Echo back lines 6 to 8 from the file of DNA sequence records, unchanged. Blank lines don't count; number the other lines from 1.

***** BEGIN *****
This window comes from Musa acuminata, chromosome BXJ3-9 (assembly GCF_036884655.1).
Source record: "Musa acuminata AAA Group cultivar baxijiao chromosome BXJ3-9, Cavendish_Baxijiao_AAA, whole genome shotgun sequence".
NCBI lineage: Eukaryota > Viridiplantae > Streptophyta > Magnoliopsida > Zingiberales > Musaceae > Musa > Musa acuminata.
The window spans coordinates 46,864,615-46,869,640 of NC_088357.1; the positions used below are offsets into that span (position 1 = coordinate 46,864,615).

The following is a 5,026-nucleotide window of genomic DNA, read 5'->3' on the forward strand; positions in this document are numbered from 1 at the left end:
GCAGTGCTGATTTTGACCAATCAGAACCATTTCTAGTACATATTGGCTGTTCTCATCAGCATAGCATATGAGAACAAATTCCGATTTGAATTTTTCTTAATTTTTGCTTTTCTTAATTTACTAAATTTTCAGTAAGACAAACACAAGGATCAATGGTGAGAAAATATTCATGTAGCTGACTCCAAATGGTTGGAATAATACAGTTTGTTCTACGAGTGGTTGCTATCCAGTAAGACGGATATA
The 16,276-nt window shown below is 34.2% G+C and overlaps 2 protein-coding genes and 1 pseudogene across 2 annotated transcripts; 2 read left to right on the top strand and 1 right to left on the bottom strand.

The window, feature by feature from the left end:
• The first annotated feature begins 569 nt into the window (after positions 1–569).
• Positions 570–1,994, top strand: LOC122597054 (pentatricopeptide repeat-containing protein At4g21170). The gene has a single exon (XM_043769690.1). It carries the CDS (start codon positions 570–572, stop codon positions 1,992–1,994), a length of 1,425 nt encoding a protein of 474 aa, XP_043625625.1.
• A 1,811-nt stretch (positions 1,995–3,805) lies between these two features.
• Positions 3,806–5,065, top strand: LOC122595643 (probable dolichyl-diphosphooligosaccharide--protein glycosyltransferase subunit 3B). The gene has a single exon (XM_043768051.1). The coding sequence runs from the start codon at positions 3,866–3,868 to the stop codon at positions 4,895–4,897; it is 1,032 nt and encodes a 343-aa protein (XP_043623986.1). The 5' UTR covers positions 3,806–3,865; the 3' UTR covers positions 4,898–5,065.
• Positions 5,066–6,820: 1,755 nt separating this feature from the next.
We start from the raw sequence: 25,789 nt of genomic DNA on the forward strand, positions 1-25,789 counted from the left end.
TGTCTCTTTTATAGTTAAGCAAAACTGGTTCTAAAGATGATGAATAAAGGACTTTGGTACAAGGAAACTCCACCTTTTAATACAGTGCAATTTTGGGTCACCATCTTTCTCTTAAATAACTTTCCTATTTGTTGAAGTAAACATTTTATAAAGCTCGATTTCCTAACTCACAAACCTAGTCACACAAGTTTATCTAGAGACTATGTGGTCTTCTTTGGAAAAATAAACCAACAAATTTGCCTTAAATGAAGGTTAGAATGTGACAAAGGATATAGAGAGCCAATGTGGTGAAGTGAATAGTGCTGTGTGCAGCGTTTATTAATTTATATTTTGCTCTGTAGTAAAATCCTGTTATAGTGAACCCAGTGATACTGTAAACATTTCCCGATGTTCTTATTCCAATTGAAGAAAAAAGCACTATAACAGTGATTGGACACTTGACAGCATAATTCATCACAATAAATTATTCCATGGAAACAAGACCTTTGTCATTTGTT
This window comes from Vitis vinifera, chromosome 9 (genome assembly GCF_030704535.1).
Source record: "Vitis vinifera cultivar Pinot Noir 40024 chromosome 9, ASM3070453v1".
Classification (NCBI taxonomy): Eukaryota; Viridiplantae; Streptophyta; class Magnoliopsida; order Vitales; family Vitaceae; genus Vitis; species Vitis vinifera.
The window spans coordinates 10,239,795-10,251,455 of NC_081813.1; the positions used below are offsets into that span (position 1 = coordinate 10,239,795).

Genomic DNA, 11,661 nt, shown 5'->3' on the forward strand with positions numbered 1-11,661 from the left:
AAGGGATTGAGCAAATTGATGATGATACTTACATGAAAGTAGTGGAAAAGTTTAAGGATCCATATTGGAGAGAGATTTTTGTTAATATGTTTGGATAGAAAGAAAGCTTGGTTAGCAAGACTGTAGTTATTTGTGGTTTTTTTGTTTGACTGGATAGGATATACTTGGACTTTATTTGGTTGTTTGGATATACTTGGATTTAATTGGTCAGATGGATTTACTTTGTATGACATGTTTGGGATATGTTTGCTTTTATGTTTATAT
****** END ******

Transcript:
GCAGTGCTGATTTTGACCAATCAGAACCATTTCTAGTACATATTGGCTGTTCTCATCAGCATAGCATATGAGAACAAATTCCGATTTGAATTTTTCTTAATTTTTGCTTTTCTTAATTTACTAAATTTTCAGTAAGACAAACACAAGGATCAATGGTGAGAAAATATTCATGTAGCTGACTCCAAATGGTTGGAATAATACAGTTTGTTCTACGAGTGGTTGCTATCCAGTAAGACGGATATA
The 16,276-nt window shown below is 34.2% G+C and overlaps 2 protein-coding genes and 1 pseudogene across 2 annotated transcripts; 2 read left to right on the top strand and 1 right to left on the bottom strand.

The window, feature by feature from the left end: